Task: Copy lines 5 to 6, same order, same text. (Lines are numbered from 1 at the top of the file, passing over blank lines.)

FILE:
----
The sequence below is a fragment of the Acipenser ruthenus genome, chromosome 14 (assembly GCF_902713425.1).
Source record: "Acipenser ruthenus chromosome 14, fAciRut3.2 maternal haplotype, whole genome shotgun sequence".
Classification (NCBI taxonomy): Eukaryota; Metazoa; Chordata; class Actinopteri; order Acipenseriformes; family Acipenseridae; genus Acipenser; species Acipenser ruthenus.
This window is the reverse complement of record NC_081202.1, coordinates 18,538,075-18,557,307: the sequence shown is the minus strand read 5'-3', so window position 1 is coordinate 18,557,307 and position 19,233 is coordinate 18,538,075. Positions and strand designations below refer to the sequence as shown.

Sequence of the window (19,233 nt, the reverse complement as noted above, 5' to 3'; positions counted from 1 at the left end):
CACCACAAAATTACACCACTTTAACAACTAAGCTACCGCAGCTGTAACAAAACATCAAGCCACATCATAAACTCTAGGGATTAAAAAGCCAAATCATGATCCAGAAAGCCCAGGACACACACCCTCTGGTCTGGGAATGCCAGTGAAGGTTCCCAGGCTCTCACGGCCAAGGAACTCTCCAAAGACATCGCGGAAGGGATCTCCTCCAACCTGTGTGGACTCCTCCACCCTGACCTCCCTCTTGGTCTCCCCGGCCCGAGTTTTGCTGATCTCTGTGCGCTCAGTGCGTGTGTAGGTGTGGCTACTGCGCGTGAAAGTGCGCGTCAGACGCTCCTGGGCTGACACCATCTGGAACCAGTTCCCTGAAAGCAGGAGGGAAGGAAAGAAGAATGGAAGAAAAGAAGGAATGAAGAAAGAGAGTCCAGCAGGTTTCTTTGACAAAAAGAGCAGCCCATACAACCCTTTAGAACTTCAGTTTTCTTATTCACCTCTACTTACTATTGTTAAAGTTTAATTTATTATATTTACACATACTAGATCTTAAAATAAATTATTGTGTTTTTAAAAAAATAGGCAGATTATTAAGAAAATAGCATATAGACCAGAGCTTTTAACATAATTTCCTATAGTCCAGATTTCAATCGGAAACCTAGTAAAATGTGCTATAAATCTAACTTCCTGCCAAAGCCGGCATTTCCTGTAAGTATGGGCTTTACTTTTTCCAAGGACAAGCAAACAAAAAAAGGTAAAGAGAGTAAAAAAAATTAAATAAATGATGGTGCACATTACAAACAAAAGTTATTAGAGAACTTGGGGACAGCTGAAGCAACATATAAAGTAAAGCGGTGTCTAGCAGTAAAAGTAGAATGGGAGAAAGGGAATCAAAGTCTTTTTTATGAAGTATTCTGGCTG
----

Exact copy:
Sequence of the window (19,233 nt, the reverse complement as noted above, 5' to 3'; positions counted from 1 at the left end):
CACCACAAAATTACACCACTTTAACAACTAAGCTACCGCAGCTGTAACAAAACATCAAGCCACATCATAAACTCTAGGGATTAAAAAGCCAAATCATGATCCAGAAAGCCCAGGACACACACCCTCTGGTCTGGGAATGCCAGTGAAGGTTCCCAGGCTCTCACGGCCAAGGAACTCTCCAAAGACATCGCGGAAGGGATCTCCTCCAACCTGTGTGGACTCCTCCACCCTGACCTCCCTCTTGGTCTCCCCGGCCCGAGTTTTGCTGATCTCTGTGCGCTCAGTGCGTGTGTAGGTGTGGCTACTGCGCGTGAAAGTGCGCGTCAGACGCTCCTGGGCTGACACCATCTGGAACCAGTTCCCTGAAAGCAGGAGGGAAGGAAAGAAGAATGGAAGAAAAGAAGGAATGAAGAAAGAGAGTCCAGCAGGTTTCTTTGACAAAAAGAGCAGCCCATACAACCCTTTAGAACTTCAGTTTTCTTATTCACCTCTACTTACTATTGTTAAAGTTTAATTTATTATATTTACACATACTAGATCTTAAAATAAATTATTGTGTTTTTAAAAAAATAGGCAGATTATTAAGAAAATAGCATATAGACCAGAGCTTTTAACATAATTTCCTATAGTCCAGATTTCAATCGGAAACCTAGTAAAATGTGCTATAAATCTAACTTCCTGCCAAAGCCGGCATTTCCTGTAAGTATGGGCTTTACTTTTTCCAAGGACAAGCAAACAAAAAAAGGTAAAGAGAGTAAAAAAAATTAAATAAATGATGGTGCACATTACAAACAAAAGTTATTAGAGAACTTGGGGACAGCTGAAGCAACATATAAAGTAAAGCGGTGTCTAGCAGTAAAAGTAGAATGGGAGAAAGGGAATCAAAGTCTTTTTTATGAAGTATTCTGGCTG